• By day 5, unless your baby is jaundiced, his bowel movements will look loose and seedy or curdy and bright yellow, like French’s mustard. There is very little odor.

• Your baby is nursing a total of 8 to 12 times in a 24-hour period. This is typically about every two to three hours. Less than eight feedings is probably not enough for good growth.

• Your breast tissue itself should be softer after a feeding. The nipple should be round and pink. If it is creased or reddened, the potential for trauma is greatly increased.

If you don’t observe these signs, seek help from a board-certified lactation consultant or other qualified individual. Sometimes the milk is there but it is not transferring. Other times, the baby is nursing well but the supply is not present. An expert will have a highly sensitive scale (two-gram accuracy) and can do pre- and post-feed weights to measure how much the baby is actually taking in. She can also do a complete feeding assessment and identify problems that aren’t visible to the average person. By getting help early with problems early on, you can better establish you supply and save yourself a lot of energy.

Week Two
By this point, your milk is in and the baby should be gaining weight. The general goal is a weight gain of at least half an ounce per day, with the birth weight regained by two weeks of age. You will probably be a little more comfortable with latch and positioning, especially after practicing for this many days.

However, you will probably still be feeling a little anxious about caring for your baby in general. This is very normal. You have a whole new role to adjust to and that takes time — certainly more than a couple of weeks.

Babies at this age are not built to sleep through the night yet, so this may still be an adjustment for you as well. This is not a milk supply issue but a developmental one. A tremendous amount of growth occurs in these early months, and they seem to keep waking up for it! Some babies will sleep for one four-hour period during the day or night. At two weeks, the best thing that you can do during this time is to sleep as well, whenever your baby does. Your body has not healed yet, even if you are feeling good. You have heard this before and it is very true — nap when the baby naps.

What not to look for
There are a lot of myths out there that undermine a new mother’s confidence in her ability to breastfeed. Listen to your own instincts and ask lots of questions, remembering to sort out opinion and personal experience from fact.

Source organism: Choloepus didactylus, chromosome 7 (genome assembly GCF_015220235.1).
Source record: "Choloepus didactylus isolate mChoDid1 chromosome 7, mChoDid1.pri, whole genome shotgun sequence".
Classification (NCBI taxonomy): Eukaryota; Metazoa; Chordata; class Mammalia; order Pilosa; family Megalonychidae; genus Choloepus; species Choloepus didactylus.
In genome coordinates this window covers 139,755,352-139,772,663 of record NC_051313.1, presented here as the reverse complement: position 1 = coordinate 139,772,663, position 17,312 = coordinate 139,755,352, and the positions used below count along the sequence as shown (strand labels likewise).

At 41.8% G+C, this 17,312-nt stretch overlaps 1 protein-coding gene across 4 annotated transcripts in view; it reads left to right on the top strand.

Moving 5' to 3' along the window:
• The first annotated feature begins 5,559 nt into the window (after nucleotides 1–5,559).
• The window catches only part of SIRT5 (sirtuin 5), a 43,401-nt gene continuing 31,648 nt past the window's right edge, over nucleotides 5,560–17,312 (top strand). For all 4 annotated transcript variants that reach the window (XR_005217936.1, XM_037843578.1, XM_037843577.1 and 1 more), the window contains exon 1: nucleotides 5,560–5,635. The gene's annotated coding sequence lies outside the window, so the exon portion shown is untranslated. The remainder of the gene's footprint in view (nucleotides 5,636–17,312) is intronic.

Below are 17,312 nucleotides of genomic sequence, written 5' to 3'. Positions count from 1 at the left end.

What to look for
Key points to remember:

Engorgement As milk production becomes well established, the breast tissue itself softens up, even to the point were you don’t feel full before a feeding. This can occur after two or more weeks. Your body has adjusted to your baby’s needs and is responding accordingly.

Crying A baby cries for a lot of reasons, not always hunger. He may have a burp, need changing, be tired or even overstimulated, something that can happen very easily. Crying is the only way your baby has to communicate. In time, it will be easier for both of you to understand the communication.

Length of feedings This varies as much as babies themselves, and there is no rule or magic number. Babies have a very strong sucking need and may also nurse for comfort; this is normal.

Wet diapers only Babies who nurse for short periods of time may be “snacking and snoozing.” This means that they are taking in only enough to satisfy their initial hunger but not enough to sustain proper growth.

Pumping The amount of milk that can be obtained by pumping varies widely and depends on the type of pump, age of equipment, pump settings and duration. However, even if you are using a hospital grade pump in the most efficient manner possible, you still can’t express what your baby is nursing, if he is latching well.

Bottle feeding Many times a baby will take a bottle after nursing, even if they are full. When a bottle is upended, the milk flows out and the baby will automatically swallow. And babies are often like puppies — if it’s there, they will eat it!

Finally, try to remember that you are both learning. That takes time — maybe longer than you are used to. The one thing that is absolutely true about breastfeeding and any baby is that it does get easier … at least until the teen years!

View all articles in the milk supply series

© Denise Altman

Denise Altman RN, IBCLC, LCCE is a private practice lactation consultant and nurse educator in Columbia, SC. The name of her business, All The Best reflects the skills, service and products she strives to offer expectant and new families. She is also the mother to twin girls and a son; they are her most joyful expereince to date. Denise can be found at